uk es it fr pt nl
Campbells beoordelingen
Kwaliteit op een goede dag: 1.0
Betrouwbaarheid van de Golven: 2.0
Moeilijkheidsgraad: 3.0
Bezoekers: 2.0

Overall: 2.5

Bekijk alle 18 beoordelingen

Op basis van 1 Stem(men). Stemmen


Surf Report Feed

Campbells Golf Statistieken, Lente: Alle Golven – Alle Wind

The graph illustrates the range of swells directed at Campbells over a normal northern hemisphere spring, based on 6580 NWW3 model predictions since 2007 (values every 3 hours). The wave model does not forecast surf and wind right at the coast so we have chosen the optimum grid node based on what we know about Campbells, and at Campbells the best grid node is 36 km away (22 miles).

The rose diagram describes the distribution of swell sizes and swell direction, while the graph at the bottom shows the same thing without direction information. Five colours show increasing wave sizes. The smallest swells, less than 0.5m (1.5 feet), high are coloured blue. These were forecast only 62% of the time. Green and yellow show increasing swell sizes and red illustrates the largest swells, greater than >3m (>10ft). In each graph, the area of any colour is proportional to how frequently that size swell happens.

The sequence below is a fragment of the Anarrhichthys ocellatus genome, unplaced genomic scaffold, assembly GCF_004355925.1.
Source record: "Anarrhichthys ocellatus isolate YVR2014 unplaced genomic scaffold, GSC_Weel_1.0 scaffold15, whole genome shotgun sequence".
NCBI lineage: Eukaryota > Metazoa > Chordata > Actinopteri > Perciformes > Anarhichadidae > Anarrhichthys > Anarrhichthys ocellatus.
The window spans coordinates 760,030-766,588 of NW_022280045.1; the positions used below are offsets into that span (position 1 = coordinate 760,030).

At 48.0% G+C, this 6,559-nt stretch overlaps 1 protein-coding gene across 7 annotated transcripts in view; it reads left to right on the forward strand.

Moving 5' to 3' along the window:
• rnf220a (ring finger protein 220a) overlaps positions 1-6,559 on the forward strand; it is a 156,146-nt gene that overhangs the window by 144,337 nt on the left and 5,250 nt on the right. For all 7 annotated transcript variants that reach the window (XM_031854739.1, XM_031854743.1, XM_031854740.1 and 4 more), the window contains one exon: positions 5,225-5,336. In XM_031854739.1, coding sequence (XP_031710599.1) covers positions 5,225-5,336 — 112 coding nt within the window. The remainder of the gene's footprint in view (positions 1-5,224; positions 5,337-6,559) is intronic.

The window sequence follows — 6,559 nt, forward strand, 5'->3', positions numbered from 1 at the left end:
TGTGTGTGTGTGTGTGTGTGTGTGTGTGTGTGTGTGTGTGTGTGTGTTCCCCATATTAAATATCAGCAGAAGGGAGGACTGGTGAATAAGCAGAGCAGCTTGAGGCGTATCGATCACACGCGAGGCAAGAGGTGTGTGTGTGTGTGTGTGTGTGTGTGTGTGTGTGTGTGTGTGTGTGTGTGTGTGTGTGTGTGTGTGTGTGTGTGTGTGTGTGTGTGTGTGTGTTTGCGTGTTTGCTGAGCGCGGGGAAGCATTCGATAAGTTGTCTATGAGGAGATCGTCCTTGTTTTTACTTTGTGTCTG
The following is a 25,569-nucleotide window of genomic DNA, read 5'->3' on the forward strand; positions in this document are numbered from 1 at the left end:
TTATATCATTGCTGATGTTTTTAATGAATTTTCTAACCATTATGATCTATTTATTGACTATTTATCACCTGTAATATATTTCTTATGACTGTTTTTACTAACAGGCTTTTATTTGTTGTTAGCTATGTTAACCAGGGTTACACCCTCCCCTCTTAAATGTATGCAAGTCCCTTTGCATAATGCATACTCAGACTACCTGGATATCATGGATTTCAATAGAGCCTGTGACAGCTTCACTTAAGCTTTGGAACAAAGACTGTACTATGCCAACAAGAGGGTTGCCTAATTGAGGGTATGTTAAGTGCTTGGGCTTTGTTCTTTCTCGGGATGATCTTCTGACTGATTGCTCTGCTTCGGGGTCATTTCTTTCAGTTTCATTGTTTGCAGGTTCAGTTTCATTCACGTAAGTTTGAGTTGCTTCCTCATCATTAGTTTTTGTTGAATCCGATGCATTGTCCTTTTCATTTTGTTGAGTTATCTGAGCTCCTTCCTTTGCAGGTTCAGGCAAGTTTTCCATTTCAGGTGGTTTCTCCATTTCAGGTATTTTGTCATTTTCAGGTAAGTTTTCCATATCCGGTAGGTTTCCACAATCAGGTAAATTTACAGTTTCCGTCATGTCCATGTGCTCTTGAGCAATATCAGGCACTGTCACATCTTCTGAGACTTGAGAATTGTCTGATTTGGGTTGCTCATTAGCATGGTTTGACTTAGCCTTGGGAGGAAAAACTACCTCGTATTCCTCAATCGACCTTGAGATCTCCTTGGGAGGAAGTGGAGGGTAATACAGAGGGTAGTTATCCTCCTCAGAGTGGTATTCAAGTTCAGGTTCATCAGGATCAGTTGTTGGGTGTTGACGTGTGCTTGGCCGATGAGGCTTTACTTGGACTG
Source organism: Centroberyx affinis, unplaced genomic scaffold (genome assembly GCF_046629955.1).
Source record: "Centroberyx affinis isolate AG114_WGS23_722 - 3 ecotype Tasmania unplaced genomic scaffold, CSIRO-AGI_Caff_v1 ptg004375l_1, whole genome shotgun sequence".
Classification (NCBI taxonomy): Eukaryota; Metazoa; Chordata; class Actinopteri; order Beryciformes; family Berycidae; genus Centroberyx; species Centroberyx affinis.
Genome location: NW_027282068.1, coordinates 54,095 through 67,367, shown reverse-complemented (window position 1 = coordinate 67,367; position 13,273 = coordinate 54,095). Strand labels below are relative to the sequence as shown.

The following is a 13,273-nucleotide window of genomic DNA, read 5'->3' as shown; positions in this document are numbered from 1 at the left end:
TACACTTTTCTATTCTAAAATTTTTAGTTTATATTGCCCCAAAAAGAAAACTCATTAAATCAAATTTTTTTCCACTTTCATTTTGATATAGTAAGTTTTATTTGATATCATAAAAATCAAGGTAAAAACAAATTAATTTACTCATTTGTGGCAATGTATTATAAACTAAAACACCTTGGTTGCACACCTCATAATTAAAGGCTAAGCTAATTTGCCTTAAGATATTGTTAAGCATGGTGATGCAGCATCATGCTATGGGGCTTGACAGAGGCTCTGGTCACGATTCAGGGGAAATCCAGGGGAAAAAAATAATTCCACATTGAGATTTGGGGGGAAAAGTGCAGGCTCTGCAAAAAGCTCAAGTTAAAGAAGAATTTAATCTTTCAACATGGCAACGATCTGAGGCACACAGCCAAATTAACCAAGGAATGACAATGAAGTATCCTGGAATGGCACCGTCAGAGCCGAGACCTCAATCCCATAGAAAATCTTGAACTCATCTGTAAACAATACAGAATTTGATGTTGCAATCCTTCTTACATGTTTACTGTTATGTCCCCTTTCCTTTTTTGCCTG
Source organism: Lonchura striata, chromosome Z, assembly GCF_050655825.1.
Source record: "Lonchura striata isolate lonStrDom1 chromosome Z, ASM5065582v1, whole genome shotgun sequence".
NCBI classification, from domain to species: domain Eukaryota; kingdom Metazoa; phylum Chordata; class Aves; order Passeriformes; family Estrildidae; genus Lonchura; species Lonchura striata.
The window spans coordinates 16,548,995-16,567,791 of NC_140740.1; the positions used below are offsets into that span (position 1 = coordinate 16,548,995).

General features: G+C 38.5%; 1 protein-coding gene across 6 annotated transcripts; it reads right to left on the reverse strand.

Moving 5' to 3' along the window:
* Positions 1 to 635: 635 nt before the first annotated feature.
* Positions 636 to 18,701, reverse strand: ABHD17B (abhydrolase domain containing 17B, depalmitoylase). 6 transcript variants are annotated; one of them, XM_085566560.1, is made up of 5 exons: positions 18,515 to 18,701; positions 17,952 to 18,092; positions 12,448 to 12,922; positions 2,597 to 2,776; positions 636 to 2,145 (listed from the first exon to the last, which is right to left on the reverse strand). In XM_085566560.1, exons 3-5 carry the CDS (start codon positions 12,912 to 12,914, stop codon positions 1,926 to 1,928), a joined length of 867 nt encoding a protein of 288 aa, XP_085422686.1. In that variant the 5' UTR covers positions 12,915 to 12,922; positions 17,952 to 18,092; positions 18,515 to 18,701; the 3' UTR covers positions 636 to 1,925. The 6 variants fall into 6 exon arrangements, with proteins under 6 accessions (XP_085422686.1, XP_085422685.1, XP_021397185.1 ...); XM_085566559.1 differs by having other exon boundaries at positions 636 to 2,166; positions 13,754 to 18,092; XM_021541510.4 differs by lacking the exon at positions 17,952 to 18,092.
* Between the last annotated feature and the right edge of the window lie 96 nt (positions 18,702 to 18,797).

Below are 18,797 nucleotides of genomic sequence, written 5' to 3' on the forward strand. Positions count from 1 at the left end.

The diagram suggests that the prevailing swell direction, shown by the biggest spokes, was SSW, whereas the the most common wind blows from the ENE. Because the wave model grid is out to sea, sometimes a strong offshore wind blows largest waves away from Campbells and offshore. We combine these with the no surf category of the bar chart. To keep it simple we don't show these in the rose graph. Because wind determines whether or not waves are clean enough to surf at Campbells, you can view an alternative image that shows only the swells that were forecast to coincide with glassy or offshore wind conditions. During a typical northern hemisphere spring, swells large enough to cause surfable waves at Campbells run for about 38% of the time.

IMPORTANT: Beta version feature! Swell heights are open water values from NWW3. There is no attempt to model near-shore effects. Coastal wave heights will generally be less, especially if the break does not have unobstructed exposure to the open ocean.